I do know many people forget the math they knew (no big deal), but more than that, the way math has been taught, a lot of people get very good grades while “learning” recipe lists. I remember the look on one prof’s face, teaching freshman calculus at NYU [I was taking notes for the text he wanted to write], and having a student ask why L=1 couldn’t be a solution to L = 2L.

I think he hadn’t taught non-majors in a long time.

I have dealt with lots of people who had good math grades in high school, and had to be re-taught basic geometry and algebra. I’ve also known people with crappy high school math grades, but managed to pull it together in college. The former were far more frequent than the latter.


I will stick to just understanding quantitative reasoning. Usually, people call this “math” as an umbrella term, but it’s a hyuuuuge umbrella. It’s okay not to know every little nook & cranny of math.

But you should know some basics.

From the accompanying post, I mention the following:

What math do the journalists really need to understand?

They need to understand:

- how basic statistics work: mean, median, mode, standard deviation, and sample sizes
- the difference between percentage increases and percentage point increases
- The distinction between rates and absolute amounts
- how to read a simple income statement and balance sheet (and what the differences are)
- how units work in general (like miles per hour, etc.)

There is more, but I’m talking about some very basic ideas.

I didn’t think that I needed to talk about the following:

You need to understand:

- orders of magnitude (the distinction between million, billion, and trillion, for example)
- How to “strike out” orders of magnitude, as long as they match up.
- Oh, and when to divide, because somebody seems to have figured the original tweeter just subtracted the two numbers, instead of divided them.
- Knowing the meaning of addition, subtraction, multiplication, and division in general is good. It’s fine to punch the numbers in a calculator. Okay, maybe not. But I will return to that another time.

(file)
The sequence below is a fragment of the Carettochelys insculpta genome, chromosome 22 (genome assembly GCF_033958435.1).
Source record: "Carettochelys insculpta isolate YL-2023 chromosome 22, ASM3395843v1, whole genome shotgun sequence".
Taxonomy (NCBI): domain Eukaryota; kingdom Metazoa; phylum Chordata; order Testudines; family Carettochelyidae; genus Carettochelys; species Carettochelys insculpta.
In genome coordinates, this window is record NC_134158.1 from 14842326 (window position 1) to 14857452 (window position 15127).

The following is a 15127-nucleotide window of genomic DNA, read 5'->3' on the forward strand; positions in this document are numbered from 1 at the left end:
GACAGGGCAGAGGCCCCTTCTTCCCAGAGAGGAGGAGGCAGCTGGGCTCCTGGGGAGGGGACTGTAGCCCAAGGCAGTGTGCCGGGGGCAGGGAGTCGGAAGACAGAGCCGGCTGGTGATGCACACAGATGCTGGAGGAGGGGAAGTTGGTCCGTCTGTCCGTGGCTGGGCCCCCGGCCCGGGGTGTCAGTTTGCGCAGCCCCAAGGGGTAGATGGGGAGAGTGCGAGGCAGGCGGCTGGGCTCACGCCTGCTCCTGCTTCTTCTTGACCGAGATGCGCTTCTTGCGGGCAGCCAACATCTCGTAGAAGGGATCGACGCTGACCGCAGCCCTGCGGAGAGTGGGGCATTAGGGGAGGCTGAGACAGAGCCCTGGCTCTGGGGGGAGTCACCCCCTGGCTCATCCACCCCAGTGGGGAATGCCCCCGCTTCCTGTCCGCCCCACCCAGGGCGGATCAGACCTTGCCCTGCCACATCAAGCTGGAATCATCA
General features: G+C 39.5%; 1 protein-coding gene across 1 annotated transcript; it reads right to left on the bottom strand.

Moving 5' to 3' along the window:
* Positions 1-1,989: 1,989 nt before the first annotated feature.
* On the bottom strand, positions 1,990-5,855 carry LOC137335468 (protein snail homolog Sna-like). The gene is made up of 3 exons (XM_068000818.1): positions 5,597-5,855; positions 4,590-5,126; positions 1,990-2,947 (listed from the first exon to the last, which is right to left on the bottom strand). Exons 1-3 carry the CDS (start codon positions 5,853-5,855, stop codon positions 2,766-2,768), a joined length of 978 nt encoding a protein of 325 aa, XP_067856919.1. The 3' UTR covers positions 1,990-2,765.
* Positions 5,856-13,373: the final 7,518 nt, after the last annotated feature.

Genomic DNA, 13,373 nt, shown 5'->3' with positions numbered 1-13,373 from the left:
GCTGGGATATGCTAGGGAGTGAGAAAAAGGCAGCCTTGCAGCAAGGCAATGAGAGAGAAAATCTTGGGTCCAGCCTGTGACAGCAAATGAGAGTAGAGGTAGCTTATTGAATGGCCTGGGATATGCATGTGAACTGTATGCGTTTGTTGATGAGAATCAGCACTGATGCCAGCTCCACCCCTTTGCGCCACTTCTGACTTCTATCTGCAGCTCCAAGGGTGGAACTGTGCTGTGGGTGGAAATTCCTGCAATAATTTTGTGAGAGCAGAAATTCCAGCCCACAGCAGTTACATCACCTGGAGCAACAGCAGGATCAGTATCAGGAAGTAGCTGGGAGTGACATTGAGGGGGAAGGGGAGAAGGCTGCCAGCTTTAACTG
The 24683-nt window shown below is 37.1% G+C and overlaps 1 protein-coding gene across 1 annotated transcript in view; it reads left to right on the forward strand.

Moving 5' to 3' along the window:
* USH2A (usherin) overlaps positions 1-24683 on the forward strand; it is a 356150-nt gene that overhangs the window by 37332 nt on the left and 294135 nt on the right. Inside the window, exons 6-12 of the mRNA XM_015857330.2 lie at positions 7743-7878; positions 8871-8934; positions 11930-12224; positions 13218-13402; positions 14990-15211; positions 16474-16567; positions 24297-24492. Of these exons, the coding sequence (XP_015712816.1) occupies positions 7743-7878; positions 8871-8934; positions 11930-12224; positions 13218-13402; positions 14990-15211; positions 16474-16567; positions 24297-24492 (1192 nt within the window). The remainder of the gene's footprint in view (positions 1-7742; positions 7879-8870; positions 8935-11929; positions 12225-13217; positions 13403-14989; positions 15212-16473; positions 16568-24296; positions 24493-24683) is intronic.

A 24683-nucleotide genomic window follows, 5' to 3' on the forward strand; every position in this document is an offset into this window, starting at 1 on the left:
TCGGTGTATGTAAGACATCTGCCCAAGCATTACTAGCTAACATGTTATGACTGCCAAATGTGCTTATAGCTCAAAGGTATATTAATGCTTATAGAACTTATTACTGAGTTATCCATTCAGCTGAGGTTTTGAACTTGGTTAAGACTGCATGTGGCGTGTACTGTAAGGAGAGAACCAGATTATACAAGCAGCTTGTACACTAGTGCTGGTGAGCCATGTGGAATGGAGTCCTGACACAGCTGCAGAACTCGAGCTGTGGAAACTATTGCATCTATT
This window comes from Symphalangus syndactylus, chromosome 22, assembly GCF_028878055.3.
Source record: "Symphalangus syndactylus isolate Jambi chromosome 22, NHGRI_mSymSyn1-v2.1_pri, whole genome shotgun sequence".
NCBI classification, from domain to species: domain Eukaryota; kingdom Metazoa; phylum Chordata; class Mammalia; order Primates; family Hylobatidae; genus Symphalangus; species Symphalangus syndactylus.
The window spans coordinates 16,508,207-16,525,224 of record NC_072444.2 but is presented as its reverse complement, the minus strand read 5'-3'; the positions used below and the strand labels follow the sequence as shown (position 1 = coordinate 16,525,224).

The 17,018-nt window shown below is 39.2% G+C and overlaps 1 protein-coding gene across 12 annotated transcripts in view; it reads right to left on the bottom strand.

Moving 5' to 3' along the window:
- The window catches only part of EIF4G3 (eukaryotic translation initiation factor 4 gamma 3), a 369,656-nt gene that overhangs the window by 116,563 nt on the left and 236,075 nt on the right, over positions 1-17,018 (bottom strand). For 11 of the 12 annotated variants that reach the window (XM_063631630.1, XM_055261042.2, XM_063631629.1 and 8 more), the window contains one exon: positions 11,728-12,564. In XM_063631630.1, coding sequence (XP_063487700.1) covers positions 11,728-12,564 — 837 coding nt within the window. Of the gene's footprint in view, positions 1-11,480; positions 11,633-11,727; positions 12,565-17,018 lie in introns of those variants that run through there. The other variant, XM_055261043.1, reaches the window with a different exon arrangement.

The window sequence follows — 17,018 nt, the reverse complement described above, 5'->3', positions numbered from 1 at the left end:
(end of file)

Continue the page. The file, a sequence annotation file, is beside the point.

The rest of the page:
Oh, as an aside, Ace of Spades relays the thought that some producer passed the tweet along, thinking a “HAHA WHAT A DUMBASS” conversation would ensue. I don’t think an experienced TV producer would think any such thing would ensue.

That they went in the direction of “Hey, ad buyers, don’t buy ads on our network! Clearly we think it’s wasted money!” is doubling down on a stupid I wasn’t expecting.

Yes, Mara Gay was talking about having people from all backgrounds being able to run, but the point of the original tweet was that $500 million couldn’t bag Bloomberg more than a few delegates. And that the money would have been better used raining down upon the American people in general, as opposed to specific people like Brian Williams and Mara Gay, whose salaries are paid by ad revenue.

It wasn’t just the math they weren’t thinking about.


Here’s an example of comparing orders of magnitude — $250 million versus $5 billion.

Now, with “million” and “billion”, note that I changed the $250 million to $0.25 billion. If I want to know how many times $250 million goes into $5 billion, I can either write it out like this:



5 billion divided by $250 million = 5,000 million divided by 250 million = 5000/250 = 500/25 = 100/5 = 20

Basically, I pair up “factors” from the dividend (5 billion) and the divisor (250 million) at each step, and just cancel them out. That’s how that works.

That they took $500 million divided by 330 million and got an answer that was in the millions… THEY SHOULD HAVE KNOWN SOMETHING WAS WRONG.